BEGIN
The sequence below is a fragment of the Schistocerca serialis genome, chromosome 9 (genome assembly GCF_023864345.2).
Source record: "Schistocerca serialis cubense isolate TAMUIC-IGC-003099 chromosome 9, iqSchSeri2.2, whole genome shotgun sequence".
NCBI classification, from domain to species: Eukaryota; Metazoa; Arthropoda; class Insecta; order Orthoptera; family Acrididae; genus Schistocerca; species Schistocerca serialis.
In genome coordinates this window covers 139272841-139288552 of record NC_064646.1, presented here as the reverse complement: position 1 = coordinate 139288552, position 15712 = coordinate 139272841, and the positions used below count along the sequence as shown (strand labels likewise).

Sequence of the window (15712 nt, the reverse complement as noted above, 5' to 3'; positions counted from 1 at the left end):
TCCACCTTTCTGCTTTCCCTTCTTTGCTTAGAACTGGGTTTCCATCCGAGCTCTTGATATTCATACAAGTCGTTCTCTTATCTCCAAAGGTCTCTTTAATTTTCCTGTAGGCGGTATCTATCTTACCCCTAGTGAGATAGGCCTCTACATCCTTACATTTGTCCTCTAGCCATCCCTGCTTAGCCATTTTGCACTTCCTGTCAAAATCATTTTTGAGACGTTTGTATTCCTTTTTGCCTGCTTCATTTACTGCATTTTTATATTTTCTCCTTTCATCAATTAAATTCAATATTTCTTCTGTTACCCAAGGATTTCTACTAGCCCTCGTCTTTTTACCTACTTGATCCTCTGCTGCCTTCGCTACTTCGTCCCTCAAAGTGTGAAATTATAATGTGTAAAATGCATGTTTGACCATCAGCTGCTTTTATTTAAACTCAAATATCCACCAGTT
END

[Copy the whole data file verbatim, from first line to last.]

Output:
The sequence below is a fragment of the Schistocerca serialis genome, chromosome 9 (genome assembly GCF_023864345.2).
Source record: "Schistocerca serialis cubense isolate TAMUIC-IGC-003099 chromosome 9, iqSchSeri2.2, whole genome shotgun sequence".
NCBI classification, from domain to species: Eukaryota; Metazoa; Arthropoda; class Insecta; order Orthoptera; family Acrididae; genus Schistocerca; species Schistocerca serialis.
In genome coordinates this window covers 139272841-139288552 of record NC_064646.1, presented here as the reverse complement: position 1 = coordinate 139288552, position 15712 = coordinate 139272841, and the positions used below count along the sequence as shown (strand labels likewise).

Sequence of the window (15712 nt, the reverse complement as noted above, 5' to 3'; positions counted from 1 at the left end):
TCCACCTTTCTGCTTTCCCTTCTTTGCTTAGAACTGGGTTTCCATCCGAGCTCTTGATATTCATACAAGTCGTTCTCTTATCTCCAAAGGTCTCTTTAATTTTCCTGTAGGCGGTATCTATCTTACCCCTAGTGAGATAGGCCTCTACATCCTTACATTTGTCCTCTAGCCATCCCTGCTTAGCCATTTTGCACTTCCTGTCAAAATCATTTTTGAGACGTTTGTATTCCTTTTTGCCTGCTTCATTTACTGCATTTTTATATTTTCTCCTTTCATCAATTAAATTCAATATTTCTTCTGTTACCCAAGGATTTCTACTAGCCCTCGTCTTTTTACCTACTTGATCCTCTGCTGCCTTCGCTACTTCGTCCCTCAAAGTGTGAAATTATAATGTGTAAAATGCATGTTTGACCATCAGCTGCTTTTATTTAAACTCAAATATCCACCAGTT